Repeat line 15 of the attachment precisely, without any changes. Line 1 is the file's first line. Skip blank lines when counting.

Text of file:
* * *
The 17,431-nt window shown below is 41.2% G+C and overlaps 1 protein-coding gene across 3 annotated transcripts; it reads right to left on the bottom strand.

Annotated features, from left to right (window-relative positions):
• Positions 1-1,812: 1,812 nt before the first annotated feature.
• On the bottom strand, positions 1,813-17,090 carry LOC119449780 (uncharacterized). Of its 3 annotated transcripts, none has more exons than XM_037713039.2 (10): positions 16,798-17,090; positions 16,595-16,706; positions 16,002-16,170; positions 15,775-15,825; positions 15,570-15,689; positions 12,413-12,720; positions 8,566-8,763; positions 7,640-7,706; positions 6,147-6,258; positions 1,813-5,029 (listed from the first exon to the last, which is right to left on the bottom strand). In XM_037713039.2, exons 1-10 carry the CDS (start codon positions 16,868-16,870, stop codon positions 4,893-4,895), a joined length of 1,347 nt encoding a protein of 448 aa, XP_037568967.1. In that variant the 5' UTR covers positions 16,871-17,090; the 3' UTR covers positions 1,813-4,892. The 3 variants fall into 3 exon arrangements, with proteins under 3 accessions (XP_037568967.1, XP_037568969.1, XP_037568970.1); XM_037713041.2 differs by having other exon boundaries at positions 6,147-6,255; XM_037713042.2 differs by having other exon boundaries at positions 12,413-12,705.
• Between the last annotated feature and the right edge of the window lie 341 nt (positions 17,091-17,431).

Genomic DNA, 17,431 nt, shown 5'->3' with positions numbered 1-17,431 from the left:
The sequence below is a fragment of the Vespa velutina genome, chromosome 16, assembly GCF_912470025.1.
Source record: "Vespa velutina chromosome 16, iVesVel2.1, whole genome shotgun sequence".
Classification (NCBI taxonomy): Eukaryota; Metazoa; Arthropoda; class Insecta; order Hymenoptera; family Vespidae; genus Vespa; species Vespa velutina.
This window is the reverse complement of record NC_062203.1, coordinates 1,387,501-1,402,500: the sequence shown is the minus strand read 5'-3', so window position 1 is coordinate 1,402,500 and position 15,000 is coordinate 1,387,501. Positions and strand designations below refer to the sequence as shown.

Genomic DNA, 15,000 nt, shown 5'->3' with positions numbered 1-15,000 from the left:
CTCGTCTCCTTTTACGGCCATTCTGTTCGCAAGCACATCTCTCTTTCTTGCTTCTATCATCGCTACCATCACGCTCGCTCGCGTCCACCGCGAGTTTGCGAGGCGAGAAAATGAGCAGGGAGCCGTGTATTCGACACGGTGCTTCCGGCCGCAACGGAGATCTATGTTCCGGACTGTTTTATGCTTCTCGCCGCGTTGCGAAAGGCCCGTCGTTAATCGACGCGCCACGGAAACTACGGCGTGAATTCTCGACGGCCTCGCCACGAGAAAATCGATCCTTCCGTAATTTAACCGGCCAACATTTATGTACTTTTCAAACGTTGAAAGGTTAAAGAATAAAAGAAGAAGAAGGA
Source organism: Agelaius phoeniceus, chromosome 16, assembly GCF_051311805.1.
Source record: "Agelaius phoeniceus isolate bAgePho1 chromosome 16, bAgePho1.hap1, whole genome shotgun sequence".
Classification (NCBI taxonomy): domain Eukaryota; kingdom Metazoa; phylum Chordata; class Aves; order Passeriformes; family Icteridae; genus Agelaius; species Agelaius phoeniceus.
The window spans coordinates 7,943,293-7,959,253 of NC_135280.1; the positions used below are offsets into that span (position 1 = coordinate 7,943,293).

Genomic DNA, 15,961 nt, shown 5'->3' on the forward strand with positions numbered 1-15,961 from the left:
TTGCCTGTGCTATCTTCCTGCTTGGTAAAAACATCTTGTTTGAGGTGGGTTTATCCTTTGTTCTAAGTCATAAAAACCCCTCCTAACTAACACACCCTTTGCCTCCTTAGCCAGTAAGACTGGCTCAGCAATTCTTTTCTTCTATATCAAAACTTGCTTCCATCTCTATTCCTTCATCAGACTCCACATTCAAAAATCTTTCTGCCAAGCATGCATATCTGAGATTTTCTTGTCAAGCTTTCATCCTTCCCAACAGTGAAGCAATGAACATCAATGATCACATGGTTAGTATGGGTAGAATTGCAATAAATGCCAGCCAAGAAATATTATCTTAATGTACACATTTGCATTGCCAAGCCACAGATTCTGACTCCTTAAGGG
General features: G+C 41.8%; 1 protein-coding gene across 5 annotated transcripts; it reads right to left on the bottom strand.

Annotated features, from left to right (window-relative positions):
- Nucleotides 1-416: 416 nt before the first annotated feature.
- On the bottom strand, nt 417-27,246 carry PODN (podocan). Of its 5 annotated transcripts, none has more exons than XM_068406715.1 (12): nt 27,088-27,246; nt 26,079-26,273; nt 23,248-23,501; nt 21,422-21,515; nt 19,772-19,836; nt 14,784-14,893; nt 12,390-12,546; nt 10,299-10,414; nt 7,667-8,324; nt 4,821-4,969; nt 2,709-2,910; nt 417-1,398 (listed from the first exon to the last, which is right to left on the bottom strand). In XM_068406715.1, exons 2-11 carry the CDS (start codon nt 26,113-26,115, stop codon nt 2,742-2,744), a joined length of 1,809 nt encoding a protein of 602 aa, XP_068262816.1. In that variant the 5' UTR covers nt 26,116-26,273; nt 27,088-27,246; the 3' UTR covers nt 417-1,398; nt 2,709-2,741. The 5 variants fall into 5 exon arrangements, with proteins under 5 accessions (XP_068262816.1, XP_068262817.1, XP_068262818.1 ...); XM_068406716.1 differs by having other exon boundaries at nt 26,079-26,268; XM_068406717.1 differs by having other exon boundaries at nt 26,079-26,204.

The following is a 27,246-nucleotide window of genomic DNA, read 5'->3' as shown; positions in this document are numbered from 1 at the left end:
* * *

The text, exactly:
Classification (NCBI taxonomy): domain Eukaryota; kingdom Metazoa; phylum Chordata; class Aves; order Passeriformes; family Icteridae; genus Agelaius; species Agelaius phoeniceus.